NEW YORK (AdAge.com) -- Fox has secured agreements with about a dozen advertisers to supply them with inventory from online-video site Hulu to make up for ratings shortfalls on its broadcast network, according to the News Corp. network's top ad-sales executive. The move is the latest signal that marketers are growing more comfortable with the idea that consumers who watch TV via the web are comparable to a more traditional TV audience.
Fox routinely purchases inventory from Hulu -- owned by its parent, News Corp., as well as NBC Universal and Walt Disney Co. -- to sell as part of broader sponsorship packages or in the normal course of sales, said Jon Nesvig, Fox Broadcasting's president-sales, in an interview. This season, he said, the network's need to provide additional inventory to marketers due to lower-than-guaranteed ratings on its fall schedule -- a practice known in the industry as providing "make goods" -- prompted a different solution. Mr. Nesvig declined to identify the advertisers that had agreed to accept Hulu viewers as make-goods for traditional TV viewers.
Fox's effort follows that of the CW, which this season started selling packages of ad inventory that encompassed its TV network as well as its streaming-video website, CWTV.com. The networks' desire to now sell these packages, rather than keep advertisers primarily buying TV inventory, shows media companies rushing to adapt as new technology erodes the typical audience for prime-time TV, the priciest part of their schedules. And Fox's ability to use Hulu inventory to make up for broadcast shortfalls shows that advertisers are coming along.
"This is what television is going to be," said Michael Bologna, director-emerging communications, at WPP's Group M. He predicts the emergence of an "aggregation model," with networks cobbling together audiences from any number of viewing opportunities, whether they hew close to the couch-potato method of watching the boob-tube or hail from new behaviors, such as watching online.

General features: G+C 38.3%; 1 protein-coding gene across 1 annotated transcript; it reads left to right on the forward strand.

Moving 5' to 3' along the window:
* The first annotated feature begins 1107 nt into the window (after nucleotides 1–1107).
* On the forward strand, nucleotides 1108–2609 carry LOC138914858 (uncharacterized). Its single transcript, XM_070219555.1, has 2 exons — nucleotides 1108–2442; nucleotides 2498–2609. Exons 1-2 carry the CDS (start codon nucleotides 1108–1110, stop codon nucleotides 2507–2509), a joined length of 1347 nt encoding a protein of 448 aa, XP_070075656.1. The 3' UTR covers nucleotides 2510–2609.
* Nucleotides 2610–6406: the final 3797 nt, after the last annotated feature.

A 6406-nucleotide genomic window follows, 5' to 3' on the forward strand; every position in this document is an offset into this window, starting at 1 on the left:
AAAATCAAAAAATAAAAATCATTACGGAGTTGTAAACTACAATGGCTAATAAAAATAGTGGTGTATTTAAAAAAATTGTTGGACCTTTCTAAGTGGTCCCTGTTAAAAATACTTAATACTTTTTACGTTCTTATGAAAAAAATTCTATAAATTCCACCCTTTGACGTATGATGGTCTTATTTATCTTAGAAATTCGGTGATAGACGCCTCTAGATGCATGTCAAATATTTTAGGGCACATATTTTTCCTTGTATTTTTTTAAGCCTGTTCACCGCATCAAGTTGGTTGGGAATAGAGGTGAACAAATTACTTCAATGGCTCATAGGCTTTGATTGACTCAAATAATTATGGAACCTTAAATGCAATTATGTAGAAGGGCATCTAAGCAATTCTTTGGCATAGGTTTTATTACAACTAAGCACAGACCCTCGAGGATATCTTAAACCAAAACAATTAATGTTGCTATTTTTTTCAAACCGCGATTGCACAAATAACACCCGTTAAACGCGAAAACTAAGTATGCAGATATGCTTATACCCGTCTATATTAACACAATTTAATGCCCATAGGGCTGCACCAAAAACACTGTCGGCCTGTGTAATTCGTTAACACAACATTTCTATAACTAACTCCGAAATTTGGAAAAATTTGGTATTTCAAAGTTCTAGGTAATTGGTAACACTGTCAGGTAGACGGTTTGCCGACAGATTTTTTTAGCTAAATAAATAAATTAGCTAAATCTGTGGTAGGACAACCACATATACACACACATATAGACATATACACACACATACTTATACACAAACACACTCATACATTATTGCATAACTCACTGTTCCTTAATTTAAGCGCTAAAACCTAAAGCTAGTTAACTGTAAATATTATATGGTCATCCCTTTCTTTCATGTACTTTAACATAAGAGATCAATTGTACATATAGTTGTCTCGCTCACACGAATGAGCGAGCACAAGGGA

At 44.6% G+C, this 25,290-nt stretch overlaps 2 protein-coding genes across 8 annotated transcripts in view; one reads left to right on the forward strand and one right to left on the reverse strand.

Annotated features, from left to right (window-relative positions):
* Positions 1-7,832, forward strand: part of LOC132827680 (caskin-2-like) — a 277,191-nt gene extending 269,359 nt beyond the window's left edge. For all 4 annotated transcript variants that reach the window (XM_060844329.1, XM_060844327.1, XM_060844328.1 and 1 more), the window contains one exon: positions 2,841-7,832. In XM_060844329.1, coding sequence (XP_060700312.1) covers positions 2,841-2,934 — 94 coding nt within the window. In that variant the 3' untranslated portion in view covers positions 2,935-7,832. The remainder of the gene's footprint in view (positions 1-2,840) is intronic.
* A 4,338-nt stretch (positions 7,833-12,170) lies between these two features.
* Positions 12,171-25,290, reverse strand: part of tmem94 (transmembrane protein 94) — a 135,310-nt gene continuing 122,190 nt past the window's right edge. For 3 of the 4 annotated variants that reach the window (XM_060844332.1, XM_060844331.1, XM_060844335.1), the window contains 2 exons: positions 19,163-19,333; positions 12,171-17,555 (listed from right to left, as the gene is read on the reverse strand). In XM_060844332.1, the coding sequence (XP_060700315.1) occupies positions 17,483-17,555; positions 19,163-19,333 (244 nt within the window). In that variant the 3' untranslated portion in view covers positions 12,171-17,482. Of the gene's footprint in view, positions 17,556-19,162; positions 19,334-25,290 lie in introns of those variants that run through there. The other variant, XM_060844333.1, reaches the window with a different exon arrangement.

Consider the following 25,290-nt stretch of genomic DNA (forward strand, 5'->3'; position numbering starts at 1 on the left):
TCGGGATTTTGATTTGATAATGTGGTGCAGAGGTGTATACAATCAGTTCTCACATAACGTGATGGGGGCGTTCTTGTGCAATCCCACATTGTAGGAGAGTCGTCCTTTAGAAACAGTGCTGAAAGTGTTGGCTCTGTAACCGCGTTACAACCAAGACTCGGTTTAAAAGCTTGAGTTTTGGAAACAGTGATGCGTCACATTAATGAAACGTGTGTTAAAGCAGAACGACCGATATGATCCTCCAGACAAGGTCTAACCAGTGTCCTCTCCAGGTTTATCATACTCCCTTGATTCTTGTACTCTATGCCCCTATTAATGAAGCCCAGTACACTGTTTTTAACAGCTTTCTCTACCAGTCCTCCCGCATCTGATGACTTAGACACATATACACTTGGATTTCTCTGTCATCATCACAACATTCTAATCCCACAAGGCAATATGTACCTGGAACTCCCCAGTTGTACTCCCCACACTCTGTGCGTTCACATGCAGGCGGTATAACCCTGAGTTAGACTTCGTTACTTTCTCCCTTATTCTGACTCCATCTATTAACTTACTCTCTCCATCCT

Group M and other big media buyers are encouraging TV networks to offer and negotiate packages that include both standard TV viewers and viewers watching TV programs online, according to Mr. Bologna. "From what I'm hearing, this move is supported by a large part of the television community," he said.
Group M had not yet made a deal to buy Hulu inventory but is in the midst of discussing the idea, Mr. Bologna added.
In years past, Fox would have tried to keep its clients buying as much TV inventory as possible, while marketers might have blanched at the notion of using Hulu, a video service in its relative infancy, to replace viewers not watching mainstream TV. These days, however, audiences have dispersed among a plethora of new devices and viewing behaviors, ranging from playback on digital video recorders to downloads from iTunes to video on demand.
To be sure, Fox has had challenges this season. Its much-anticipated drama, "Lone Star," fell flat right out of the gate and its airing of the 2010 World Series, which featured teams not based in New York, Chicago or Los Angeles, lasted only five games and did not draw as big an audience as past broadcasts, particularly last year's matchup between the New York Yankees and the Philadelphia Phillies.
Reaching an agreement to mix online inventory with TV-ad purchases isn't the easiest thing to accomplish. The CW uses online-impressions data from DoubleClick as well as Nielsen VideoCensus data to give advertisers a sense of how its shows are watched online. Nielsen has been working on a plan to provide commercial ratings for shows watched on TV or online, but only so long as the ads streamed online match those that aired on TV -- which will only prove useful to the networks if people who watch TV programs via the web eventually see the same amount of ads as they might on TV, not fewer, as has been the norm in recent years.
Marketers need to determine the number of unique viewers an ad streamed in online video will reach, Mr. Bologna suggested, as well as the number of commercials seen during a break. Hulu is known for running fewer ads in a commercial break than TV networks do, meaning that Fox may be supplying its clients with inventory that would help them stand out better in certain cases than a traditional appearance on television.